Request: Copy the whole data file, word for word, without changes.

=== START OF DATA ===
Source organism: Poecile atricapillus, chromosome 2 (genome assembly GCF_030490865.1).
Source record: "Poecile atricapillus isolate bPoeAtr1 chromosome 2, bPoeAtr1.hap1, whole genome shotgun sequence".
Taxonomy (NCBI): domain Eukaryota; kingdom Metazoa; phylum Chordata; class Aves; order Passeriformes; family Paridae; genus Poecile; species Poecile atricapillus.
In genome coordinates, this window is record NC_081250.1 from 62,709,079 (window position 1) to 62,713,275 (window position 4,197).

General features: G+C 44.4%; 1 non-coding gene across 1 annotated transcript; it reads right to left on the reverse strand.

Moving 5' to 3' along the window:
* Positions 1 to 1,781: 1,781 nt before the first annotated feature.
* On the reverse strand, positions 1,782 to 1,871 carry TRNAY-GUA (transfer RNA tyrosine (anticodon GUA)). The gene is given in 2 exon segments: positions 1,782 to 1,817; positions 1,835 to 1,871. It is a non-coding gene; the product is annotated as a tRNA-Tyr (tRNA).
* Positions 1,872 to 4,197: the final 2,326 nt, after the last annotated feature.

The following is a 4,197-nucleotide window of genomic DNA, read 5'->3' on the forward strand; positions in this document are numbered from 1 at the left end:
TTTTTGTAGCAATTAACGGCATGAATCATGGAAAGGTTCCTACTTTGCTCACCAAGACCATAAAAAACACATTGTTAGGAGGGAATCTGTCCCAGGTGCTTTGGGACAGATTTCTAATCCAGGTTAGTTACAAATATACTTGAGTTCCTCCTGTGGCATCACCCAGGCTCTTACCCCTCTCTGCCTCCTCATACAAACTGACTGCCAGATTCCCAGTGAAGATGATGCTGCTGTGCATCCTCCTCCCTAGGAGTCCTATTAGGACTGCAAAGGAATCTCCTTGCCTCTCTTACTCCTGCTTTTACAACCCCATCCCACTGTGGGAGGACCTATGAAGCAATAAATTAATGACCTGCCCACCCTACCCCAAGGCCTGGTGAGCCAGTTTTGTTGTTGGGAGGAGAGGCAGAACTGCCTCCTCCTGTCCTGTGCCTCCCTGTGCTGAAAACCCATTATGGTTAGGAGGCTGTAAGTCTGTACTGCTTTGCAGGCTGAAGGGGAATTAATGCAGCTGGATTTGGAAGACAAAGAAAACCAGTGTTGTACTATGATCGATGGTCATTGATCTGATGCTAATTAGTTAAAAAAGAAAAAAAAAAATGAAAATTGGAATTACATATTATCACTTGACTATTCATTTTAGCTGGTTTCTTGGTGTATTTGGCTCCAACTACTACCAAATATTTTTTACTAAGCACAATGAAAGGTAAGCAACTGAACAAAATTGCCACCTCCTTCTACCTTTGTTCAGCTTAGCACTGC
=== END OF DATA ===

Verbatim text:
Source organism: Poecile atricapillus, chromosome 2 (genome assembly GCF_030490865.1).
Source record: "Poecile atricapillus isolate bPoeAtr1 chromosome 2, bPoeAtr1.hap1, whole genome shotgun sequence".
Taxonomy (NCBI): domain Eukaryota; kingdom Metazoa; phylum Chordata; class Aves; order Passeriformes; family Paridae; genus Poecile; species Poecile atricapillus.
In genome coordinates, this window is record NC_081250.1 from 62,709,079 (window position 1) to 62,713,275 (window position 4,197).

General features: G+C 44.4%; 1 non-coding gene across 1 annotated transcript; it reads right to left on the reverse strand.

Moving 5' to 3' along the window:
* Positions 1 to 1,781: 1,781 nt before the first annotated feature.
* On the reverse strand, positions 1,782 to 1,871 carry TRNAY-GUA (transfer RNA tyrosine (anticodon GUA)). The gene is given in 2 exon segments: positions 1,782 to 1,817; positions 1,835 to 1,871. It is a non-coding gene; the product is annotated as a tRNA-Tyr (tRNA).
* Positions 1,872 to 4,197: the final 2,326 nt, after the last annotated feature.

The following is a 4,197-nucleotide window of genomic DNA, read 5'->3' on the forward strand; positions in this document are numbered from 1 at the left end:
TTTTTGTAGCAATTAACGGCATGAATCATGGAAAGGTTCCTACTTTGCTCACCAAGACCATAAAAAACACATTGTTAGGAGGGAATCTGTCCCAGGTGCTTTGGGACAGATTTCTAATCCAGGTTAGTTACAAATATACTTGAGTTCCTCCTGTGGCATCACCCAGGCTCTTACCCCTCTCTGCCTCCTCATACAAACTGACTGCCAGATTCCCAGTGAAGATGATGCTGCTGTGCATCCTCCTCCCTAGGAGTCCTATTAGGACTGCAAAGGAATCTCCTTGCCTCTCTTACTCCTGCTTTTACAACCCCATCCCACTGTGGGAGGACCTATGAAGCAATAAATTAATGACCTGCCCACCCTACCCCAAGGCCTGGTGAGCCAGTTTTGTTGTTGGGAGGAGAGGCAGAACTGCCTCCTCCTGTCCTGTGCCTCCCTGTGCTGAAAACCCATTATGGTTAGGAGGCTGTAAGTCTGTACTGCTTTGCAGGCTGAAGGGGAATTAATGCAGCTGGATTTGGAAGACAAAGAAAACCAGTGTTGTACTATGATCGATGGTCATTGATCTGATGCTAATTAGTTAAAAAAGAAAAAAAAAAATGAAAATTGGAATTACATATTATCACTTGACTATTCATTTTAGCTGGTTTCTTGGTGTATTTGGCTCCAACTACTACCAAATATTTTTTACTAAGCACAATGAAAGGTAAGCAACTGAACAAAATTGCCACCTCCTTCTACCTTTGTTCAGCTTAGCACTGC